An Attack on Memes, Trump Supporters and Young People: EU Passes Article 13
The European Union’s controversially voted to govern copyrighted content posted online. | Source: Youtube
By CCN.com: Article 13 was passed in the European Parliament on Tuesday as the World Wide Web fell further into the hands of EU bureaucrats. After multiple revisions, the directive was eventually passed by 348 MEP’s, with 274 against.
Content hosts have always had to police their own platforms for copyright infringements – but now they are being made legally liable for what an individual uploads to their sites.
The power of memes is a threat to the establishment and a help to Trump
The clause in Article 13 which has caused all the commotion is as follows:
“Article 13 holds larger technology companies responsible for material posted without a copyright licence. Tech companies already remove music and videos which are copyrighted, but under the new laws they will be more liable for any copyrighted content.”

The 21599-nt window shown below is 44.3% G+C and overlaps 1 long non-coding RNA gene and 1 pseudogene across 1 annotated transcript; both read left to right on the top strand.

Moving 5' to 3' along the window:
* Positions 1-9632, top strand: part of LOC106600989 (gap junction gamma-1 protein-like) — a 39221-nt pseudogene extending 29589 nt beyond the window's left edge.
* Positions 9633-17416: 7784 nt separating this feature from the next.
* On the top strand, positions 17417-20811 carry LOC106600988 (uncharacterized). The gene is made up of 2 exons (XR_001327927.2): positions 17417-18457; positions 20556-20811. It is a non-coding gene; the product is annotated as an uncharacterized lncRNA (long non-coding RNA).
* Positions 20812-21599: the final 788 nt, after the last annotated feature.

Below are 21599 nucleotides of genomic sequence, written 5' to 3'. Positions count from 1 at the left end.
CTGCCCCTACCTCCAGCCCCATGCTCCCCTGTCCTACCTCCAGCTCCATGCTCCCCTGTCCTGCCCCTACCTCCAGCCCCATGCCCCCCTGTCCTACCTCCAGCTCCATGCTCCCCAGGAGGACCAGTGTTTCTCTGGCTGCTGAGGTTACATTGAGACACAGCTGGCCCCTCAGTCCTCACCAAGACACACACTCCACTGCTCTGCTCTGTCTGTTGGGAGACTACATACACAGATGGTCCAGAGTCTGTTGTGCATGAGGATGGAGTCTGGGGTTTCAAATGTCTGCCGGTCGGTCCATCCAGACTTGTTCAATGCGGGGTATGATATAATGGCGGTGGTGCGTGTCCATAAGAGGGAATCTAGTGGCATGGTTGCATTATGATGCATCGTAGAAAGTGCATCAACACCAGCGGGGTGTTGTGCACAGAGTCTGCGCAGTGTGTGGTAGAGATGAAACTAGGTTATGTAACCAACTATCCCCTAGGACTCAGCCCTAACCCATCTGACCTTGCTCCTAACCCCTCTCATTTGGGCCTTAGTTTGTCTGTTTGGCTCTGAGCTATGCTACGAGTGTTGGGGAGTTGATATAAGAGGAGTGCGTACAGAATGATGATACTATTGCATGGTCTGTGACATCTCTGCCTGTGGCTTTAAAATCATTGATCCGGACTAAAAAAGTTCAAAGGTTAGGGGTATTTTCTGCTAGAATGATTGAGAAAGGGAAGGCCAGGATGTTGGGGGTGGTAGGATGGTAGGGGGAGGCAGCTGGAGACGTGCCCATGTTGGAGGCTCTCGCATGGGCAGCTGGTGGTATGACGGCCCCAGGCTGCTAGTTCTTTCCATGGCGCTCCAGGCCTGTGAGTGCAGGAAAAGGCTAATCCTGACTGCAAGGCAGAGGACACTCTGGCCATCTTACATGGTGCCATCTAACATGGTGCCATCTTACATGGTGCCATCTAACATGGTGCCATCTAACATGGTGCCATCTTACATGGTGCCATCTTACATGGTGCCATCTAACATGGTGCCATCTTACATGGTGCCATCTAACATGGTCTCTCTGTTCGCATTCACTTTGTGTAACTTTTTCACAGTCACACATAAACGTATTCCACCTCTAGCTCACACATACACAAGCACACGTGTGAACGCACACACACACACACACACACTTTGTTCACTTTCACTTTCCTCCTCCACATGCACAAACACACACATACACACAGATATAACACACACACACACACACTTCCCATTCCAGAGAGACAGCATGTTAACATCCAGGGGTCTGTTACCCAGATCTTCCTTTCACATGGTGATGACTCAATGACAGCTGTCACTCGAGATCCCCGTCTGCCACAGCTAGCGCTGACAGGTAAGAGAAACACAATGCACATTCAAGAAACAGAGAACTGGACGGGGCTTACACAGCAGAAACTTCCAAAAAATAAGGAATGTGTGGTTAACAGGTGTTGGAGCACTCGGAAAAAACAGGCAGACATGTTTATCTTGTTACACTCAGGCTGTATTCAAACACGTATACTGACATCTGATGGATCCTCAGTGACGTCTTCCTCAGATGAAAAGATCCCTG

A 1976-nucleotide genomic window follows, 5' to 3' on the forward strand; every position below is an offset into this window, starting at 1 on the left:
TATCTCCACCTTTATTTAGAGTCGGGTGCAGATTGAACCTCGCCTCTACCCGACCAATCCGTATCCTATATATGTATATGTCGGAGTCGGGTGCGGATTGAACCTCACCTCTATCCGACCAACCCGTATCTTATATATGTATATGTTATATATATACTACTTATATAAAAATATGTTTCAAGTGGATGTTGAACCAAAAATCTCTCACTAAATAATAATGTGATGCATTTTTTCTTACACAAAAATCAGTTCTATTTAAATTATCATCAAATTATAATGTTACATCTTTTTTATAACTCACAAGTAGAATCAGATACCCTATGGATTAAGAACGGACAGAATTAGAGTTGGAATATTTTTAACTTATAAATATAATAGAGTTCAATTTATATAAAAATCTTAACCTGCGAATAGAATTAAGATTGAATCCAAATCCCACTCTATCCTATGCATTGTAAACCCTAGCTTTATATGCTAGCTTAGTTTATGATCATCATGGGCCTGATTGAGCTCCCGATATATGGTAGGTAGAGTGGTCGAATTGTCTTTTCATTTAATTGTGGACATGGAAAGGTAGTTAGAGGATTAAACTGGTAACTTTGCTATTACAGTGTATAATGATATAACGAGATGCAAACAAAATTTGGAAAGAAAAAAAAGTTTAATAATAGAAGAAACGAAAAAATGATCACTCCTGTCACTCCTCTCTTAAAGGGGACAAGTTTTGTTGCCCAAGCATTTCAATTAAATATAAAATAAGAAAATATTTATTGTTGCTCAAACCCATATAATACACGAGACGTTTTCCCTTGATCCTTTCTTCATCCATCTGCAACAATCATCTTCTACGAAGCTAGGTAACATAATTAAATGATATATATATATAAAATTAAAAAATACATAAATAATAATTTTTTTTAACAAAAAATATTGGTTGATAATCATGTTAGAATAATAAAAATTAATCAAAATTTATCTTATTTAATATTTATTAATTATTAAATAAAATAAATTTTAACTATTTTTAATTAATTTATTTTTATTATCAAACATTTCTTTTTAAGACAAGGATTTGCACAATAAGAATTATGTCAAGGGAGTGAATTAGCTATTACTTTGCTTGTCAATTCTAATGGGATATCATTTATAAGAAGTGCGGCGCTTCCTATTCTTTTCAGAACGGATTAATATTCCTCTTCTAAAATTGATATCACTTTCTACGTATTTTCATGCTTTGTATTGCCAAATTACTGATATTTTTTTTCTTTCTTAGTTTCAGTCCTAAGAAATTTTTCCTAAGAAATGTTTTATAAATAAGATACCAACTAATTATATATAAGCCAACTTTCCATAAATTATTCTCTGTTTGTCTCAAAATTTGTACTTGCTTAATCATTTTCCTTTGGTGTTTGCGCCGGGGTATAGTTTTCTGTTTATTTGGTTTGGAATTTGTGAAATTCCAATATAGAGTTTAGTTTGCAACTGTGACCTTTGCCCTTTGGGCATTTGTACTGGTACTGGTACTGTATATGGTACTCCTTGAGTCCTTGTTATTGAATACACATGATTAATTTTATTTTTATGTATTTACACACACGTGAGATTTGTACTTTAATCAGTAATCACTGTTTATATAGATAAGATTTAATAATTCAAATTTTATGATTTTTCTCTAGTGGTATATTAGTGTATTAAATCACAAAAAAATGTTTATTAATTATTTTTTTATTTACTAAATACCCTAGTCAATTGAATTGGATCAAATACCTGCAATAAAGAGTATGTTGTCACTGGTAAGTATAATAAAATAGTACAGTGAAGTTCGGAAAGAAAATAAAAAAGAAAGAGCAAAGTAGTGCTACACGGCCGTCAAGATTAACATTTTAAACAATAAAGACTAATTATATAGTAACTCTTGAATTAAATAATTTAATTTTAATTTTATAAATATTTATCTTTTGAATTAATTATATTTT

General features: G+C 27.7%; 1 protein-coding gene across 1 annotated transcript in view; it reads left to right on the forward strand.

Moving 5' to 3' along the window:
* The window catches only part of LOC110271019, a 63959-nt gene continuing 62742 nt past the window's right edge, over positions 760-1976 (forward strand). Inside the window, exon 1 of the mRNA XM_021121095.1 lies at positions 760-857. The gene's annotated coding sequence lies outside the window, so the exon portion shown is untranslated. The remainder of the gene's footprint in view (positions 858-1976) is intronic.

While the legislation later pays lip service to the idea of protecting fair criticism and satire, the truth is that the people hit hardest by this law will be the meme makers.
The EU is leveraging pressure on (predominantly left-wing) internet platforms in order to tighten the squeeze on political commentators, satirical critics, meme-makers – in other words, the independent wing of the New Media.
If we go by YouTube’s current demographics, most of those being targeted, directly or indirectly, are young, millennial and male. The kind of young men who wouldn’t know much about writing a letter to their local political representative, and who don’t feel very represented by politics at all.